Israel Turns 70: Does It Need a Rebrand?


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Israel turned 70 years old in May of 2018, but its brand image internationally was less than ideal. Market research revealed that many people associated Israel primarily with military conflict. Harvard Business School professor Elie Ofek discusses efforts to rebrand the country in his case, “Israel at 70: Is it Possible to (re)Brand a Country?”

Biotech Startups And The Hard Truth Of Innovation


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Gary Pisano’s recent Harvard Business Review piece, The Hard Truth About Innovative Cultures, beautifully frames up how innovative corporate environments are frequently misunderstood. Innovative startups aren’t just about being cool and nimble, having beer taps in the kitchen, or an endless bounty of swag. Pisano sums up the harder, harsher reality of truly innovative environments: “These cultures are not all fun and games.”

Pisano’s piece struck a huge chord with my own experience working with both large pharma and small startups over the past 20 years.  And many of the observations are in line with my post from July 2017 on Distinctive Biotech Corporate Cultures.

While reading Pisano’s piece, my brain kept saying “Yes!” and “So true!” every few sentences.  I tweeted out my endorsement of the piece back in January but have finally gotten around to blogging on it; in this post, Continue reading “Biotech Startups And The Hard Truth Of Innovation”

Executive Ambitions


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Do you want the corner office someday? Dan and Alison answer your questions with the help of Mike Troiano, a venture capitalist and former executive. They talk through what to do when you’re falling off the executive track, you’re moving up but don’t believe in the company’s strategy, or you have a rival who could block your path to the C-suite.

Avoiding the Expertise Trap


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Sydney Finkelstein, professor at the Tuck School of Business at Dartmouth College, says that being the most knowledgeable and experienced person on your team isn’t always a good thing. Expertise can steer you wrong in two important ways. It can stop you from being curious about new developments in your field. And it can make you overconfident about your ability to solve problems in different areas. He says that, to be effective leaders, we need to be more aware of these traps and seek out ways to become more humble and open-minded. Finkelstein is the author of the HBR article “Don’t Be Blinded By Your Own Expertise.”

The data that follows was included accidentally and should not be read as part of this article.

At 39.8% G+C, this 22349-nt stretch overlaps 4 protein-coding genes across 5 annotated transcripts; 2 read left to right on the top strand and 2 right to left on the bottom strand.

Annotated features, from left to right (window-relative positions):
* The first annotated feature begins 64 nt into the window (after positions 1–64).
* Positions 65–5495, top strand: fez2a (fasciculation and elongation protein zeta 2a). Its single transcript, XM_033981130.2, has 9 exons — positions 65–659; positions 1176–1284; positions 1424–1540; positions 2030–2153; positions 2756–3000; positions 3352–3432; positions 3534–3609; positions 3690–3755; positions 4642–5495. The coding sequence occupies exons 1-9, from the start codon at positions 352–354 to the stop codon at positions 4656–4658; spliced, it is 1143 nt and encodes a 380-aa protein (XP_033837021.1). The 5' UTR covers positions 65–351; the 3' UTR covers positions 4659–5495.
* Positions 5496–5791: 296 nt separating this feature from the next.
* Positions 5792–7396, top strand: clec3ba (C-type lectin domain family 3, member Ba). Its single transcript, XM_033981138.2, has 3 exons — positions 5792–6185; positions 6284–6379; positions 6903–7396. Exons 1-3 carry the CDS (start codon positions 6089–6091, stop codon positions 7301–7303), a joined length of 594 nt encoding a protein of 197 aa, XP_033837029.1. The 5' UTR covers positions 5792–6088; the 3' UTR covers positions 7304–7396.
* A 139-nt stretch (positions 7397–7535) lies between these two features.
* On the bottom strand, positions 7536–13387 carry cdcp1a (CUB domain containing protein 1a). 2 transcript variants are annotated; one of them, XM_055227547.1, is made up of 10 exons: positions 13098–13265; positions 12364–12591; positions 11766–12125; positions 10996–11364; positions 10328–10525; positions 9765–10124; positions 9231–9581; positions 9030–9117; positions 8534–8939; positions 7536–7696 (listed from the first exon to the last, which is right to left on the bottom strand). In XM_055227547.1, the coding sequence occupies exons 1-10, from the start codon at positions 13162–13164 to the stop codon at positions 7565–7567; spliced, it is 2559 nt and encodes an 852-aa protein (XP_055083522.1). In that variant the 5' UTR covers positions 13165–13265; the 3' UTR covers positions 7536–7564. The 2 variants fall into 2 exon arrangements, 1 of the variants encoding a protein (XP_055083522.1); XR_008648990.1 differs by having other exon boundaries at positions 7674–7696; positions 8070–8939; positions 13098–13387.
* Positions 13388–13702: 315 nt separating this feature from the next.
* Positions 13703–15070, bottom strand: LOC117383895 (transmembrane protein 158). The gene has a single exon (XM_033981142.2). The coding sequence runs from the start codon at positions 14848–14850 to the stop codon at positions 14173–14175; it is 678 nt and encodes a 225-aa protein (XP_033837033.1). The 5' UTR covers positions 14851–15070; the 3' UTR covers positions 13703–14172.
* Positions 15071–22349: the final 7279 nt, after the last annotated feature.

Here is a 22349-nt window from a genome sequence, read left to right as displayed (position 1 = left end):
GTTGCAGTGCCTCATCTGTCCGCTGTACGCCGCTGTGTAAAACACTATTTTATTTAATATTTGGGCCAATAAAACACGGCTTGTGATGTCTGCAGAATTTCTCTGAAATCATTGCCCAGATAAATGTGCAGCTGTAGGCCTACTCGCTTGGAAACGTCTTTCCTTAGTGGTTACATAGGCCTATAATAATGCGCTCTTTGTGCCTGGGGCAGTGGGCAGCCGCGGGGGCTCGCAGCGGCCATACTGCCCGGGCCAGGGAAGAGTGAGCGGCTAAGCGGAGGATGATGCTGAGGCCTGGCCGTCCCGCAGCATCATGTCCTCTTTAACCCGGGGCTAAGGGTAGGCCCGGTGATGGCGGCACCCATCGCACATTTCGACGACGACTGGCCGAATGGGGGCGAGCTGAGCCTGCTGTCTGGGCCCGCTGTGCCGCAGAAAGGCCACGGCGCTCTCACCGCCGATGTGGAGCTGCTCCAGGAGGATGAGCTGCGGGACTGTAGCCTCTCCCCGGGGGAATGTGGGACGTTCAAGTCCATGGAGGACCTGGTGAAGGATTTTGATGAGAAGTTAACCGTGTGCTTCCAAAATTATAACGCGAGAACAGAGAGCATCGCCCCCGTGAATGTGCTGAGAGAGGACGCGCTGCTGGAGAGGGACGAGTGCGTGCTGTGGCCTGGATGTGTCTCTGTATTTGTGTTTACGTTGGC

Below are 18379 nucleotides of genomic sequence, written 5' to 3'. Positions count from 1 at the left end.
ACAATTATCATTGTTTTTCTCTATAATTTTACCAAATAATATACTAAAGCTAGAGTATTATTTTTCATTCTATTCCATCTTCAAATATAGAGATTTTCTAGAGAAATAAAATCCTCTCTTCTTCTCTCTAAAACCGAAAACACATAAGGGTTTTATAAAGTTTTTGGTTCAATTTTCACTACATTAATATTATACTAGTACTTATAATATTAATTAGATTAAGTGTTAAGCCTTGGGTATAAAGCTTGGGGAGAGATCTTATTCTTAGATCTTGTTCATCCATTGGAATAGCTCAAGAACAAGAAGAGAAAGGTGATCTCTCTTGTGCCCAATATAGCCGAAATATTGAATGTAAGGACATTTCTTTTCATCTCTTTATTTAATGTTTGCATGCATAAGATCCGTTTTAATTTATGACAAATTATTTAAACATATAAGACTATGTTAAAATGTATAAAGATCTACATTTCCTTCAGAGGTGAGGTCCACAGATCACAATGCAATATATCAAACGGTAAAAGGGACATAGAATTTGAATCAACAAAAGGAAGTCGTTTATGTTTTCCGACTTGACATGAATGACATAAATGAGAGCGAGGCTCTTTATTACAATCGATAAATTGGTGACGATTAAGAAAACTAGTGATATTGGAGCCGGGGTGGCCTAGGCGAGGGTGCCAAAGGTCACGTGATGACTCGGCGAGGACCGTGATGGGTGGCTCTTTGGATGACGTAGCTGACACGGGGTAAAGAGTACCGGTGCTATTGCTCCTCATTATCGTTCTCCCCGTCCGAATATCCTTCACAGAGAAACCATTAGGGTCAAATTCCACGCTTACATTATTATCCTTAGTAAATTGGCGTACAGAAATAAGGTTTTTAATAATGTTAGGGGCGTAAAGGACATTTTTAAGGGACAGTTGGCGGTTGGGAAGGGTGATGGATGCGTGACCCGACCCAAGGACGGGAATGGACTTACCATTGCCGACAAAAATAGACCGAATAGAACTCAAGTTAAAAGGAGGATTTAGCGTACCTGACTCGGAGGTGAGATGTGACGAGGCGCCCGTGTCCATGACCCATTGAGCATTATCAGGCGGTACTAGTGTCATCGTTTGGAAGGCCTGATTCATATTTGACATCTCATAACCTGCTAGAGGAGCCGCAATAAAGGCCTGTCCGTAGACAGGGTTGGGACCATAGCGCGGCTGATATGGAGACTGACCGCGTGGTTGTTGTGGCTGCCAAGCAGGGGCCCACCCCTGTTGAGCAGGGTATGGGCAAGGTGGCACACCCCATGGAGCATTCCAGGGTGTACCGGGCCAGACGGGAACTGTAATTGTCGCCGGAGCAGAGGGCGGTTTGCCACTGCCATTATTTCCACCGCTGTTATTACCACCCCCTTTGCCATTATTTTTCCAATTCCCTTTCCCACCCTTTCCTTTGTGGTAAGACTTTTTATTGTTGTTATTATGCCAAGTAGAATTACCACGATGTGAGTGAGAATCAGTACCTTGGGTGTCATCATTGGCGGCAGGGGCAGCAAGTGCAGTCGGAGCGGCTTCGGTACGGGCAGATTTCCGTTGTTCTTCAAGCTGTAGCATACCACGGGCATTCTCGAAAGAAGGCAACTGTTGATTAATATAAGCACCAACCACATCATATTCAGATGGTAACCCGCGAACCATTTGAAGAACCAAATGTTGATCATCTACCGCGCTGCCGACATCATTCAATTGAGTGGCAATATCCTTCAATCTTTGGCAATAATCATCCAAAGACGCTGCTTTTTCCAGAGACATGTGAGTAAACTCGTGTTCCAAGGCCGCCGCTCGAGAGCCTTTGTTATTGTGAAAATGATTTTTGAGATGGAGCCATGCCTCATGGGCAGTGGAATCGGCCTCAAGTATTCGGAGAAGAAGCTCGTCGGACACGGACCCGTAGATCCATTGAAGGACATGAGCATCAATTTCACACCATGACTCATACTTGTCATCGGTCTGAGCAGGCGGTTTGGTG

A Theoretical Physicist (and Entrepreneur) on Why Companies Stop Innovating


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Safi Bahcall, a former biotech CEO, began his career as a theoretical physicist before joining the business world. He compares the moment that innovative companies become complacent ones to a glass of water freezing, becoming ice. The elements are the same, but the structure of the company has changed. Bahcall offers ways for growing companies to avoid these inevitable forces and continue to innovate. He’s the author of the book “Loonshots: How to Nurture the Crazy Ideas That Win Wars, Cure Diseases, and Transform Industries” and the HBR article “The Innovation Equation.”

Why Are We Still Promoting Incompetent Men?


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Tomas Chamorro-Premuzic, a psychologist and chief talent scientist at ManpowerGroup, says we’re not picking leaders in the right way. While we should be promoting people based on their competence and potential, it’s often the incompetent, overconfident candidates — most of them men — who get ahead. Studies show that, by many measures, women are actually better equipped to become strong, successful managers. But the solution to getting more of them into the executive ranks isn’t quotas or other initiatives that mandate gender diversity. To improve leadership across the board, we need to focus on the metrics proven to enhance performance and set higher standards for everyone. Chamorro-Premuzic is also a professor of business psychology at University College London and Columbia University, and the author of the book “Why Do So Many Incompetent Men Become Leaders?: (And How to Fix It)” (Harvard Business Review Press, 2019).